Saturday, November 17, 2012
I want so badly to be a true mexican that I claim I am one, when with the locals. They usually laugh and smile at my joke as they look at my white (even for a gringa) skin. So, when our pastor asks for volunteers to make tortillas for an outreach, I give a good college try at proving them wrong. I raise my hand in church with all of the other ladies who can make tortillas in their sleep. It is mere seconds before our pastor exclaims in the microphone, “Stephanie?! Puedes hacer tortillas?!” In a small (because I am now in the entire church’s spotlight), but stubborn voice (because I want to be mexican enough to not be singled out) I respond, “Si! Yo puedo!” He smiles at me with an incredulous and surprised expression and continues with the announcements.
Fast forward a few days and I am in my kitchen up to my forearms in flour and sticky dough. I make little balls and start rolling out the dough into thin circular(ish) sheets. When my first tortilla is more of a chip than the warm, floppy creation I was hoping for, I start to panic. “I can never be a mexican!” But I forge ahead, determined to not contribute to the outreach by buying tortillas down the street. “I am helping by making these myself, gosh darn it!” My second one rolls out easier and cooks soft. I breath a sigh of relief and finish making all my little balls into sheets. All the while, eating about five of them and making everyone try a piece because I am so excited that they worked.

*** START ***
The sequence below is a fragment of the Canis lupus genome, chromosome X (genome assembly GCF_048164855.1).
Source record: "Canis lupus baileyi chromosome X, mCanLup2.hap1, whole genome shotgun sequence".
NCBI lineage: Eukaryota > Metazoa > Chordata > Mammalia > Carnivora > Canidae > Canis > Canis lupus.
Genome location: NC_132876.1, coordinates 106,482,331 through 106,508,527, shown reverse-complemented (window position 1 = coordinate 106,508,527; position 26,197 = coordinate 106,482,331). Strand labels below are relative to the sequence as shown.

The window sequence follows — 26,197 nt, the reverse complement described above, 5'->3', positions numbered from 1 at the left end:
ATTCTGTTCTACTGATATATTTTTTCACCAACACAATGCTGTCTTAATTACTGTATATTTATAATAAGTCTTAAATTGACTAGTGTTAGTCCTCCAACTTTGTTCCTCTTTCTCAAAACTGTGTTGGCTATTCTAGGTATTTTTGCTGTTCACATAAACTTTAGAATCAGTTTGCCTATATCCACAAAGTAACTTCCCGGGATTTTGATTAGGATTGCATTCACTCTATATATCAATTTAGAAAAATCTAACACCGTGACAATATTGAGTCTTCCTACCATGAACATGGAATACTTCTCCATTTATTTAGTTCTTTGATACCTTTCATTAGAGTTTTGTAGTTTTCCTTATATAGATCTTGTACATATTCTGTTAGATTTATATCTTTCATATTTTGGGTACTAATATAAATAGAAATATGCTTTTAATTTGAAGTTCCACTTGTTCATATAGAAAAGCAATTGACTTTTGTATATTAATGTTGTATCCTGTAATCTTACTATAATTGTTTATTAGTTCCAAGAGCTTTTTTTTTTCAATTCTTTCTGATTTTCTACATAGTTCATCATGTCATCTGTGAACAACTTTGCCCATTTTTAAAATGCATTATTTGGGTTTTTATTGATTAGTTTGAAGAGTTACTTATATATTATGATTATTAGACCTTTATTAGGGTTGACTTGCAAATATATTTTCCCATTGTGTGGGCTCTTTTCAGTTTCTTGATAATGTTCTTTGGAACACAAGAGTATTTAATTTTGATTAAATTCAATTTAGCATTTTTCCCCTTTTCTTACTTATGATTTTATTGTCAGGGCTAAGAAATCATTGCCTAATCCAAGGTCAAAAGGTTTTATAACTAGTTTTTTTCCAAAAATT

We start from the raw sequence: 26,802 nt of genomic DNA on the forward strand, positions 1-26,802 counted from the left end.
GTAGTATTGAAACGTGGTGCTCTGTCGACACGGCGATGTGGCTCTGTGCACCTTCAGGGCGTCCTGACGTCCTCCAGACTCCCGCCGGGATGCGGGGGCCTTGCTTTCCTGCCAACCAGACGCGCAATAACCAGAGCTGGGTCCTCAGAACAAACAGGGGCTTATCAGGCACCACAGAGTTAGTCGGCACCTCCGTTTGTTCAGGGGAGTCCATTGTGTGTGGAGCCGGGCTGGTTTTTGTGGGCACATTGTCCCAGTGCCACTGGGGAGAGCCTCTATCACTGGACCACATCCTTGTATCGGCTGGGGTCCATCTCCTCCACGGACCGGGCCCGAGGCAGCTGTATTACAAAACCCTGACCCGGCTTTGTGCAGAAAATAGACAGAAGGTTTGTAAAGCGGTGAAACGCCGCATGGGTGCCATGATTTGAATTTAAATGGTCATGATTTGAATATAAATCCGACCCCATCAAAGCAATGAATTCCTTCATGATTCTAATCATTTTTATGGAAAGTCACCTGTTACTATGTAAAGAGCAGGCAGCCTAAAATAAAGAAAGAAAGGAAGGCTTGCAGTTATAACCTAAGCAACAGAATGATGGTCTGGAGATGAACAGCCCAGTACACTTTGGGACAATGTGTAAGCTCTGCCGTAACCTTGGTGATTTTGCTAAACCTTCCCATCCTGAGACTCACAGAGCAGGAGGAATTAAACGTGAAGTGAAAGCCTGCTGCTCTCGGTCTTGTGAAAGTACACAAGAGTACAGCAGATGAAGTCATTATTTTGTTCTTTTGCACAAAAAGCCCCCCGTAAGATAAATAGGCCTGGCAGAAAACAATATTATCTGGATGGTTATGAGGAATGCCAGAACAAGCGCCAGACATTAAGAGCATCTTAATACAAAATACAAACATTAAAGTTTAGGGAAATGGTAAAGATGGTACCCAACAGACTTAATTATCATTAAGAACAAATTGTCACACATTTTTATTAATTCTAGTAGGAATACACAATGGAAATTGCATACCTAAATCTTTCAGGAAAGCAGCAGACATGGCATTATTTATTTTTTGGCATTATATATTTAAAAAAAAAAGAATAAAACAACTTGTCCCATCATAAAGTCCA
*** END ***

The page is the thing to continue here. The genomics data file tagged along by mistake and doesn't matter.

Fast forward again to that evening when I arrive at the church to deliver my two-kilos-of-flour-made-quesadilla-supplies. I continue to make everyone there try my tortillas to get a true mexican’s opinion of them. They were all shocked. They thought that when I had raised my hand in church I was going to take my pesos to the store and buy tortillas. But when I show up with fresh, still-warm tortillas (that taste like a real Mexican’s) I attain true Mexican status. And for once, when I claim “soy mexicana,” they agree.